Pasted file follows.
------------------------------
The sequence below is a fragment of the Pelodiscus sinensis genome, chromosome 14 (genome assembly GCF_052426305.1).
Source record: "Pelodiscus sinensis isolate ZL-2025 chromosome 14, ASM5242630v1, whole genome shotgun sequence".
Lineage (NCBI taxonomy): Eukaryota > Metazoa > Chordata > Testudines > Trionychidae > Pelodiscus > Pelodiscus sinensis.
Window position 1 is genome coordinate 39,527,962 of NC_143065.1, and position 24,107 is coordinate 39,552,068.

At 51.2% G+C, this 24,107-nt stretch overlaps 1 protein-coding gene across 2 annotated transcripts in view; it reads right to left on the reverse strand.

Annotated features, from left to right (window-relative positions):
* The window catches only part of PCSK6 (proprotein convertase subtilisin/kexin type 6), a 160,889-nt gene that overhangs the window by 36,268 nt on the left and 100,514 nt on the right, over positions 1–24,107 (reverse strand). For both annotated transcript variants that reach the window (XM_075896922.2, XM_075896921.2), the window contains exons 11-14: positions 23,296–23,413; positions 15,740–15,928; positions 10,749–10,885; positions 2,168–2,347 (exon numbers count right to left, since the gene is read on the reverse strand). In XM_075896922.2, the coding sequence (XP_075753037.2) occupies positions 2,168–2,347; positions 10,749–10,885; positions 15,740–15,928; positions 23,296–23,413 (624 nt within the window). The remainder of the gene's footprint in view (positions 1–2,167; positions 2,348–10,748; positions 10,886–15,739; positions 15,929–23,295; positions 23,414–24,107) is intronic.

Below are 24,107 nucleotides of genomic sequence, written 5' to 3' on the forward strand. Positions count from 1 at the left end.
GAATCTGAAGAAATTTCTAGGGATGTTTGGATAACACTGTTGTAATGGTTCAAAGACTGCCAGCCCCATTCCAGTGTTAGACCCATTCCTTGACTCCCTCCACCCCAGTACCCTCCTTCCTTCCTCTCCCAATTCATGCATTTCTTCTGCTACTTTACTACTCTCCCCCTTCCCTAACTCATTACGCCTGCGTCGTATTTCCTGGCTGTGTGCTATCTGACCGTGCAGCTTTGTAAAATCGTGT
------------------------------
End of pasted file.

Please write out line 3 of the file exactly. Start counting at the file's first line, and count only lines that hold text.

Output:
Lineage (NCBI taxonomy): Eukaryota > Metazoa > Chordata > Testudines > Trionychidae > Pelodiscus > Pelodiscus sinensis.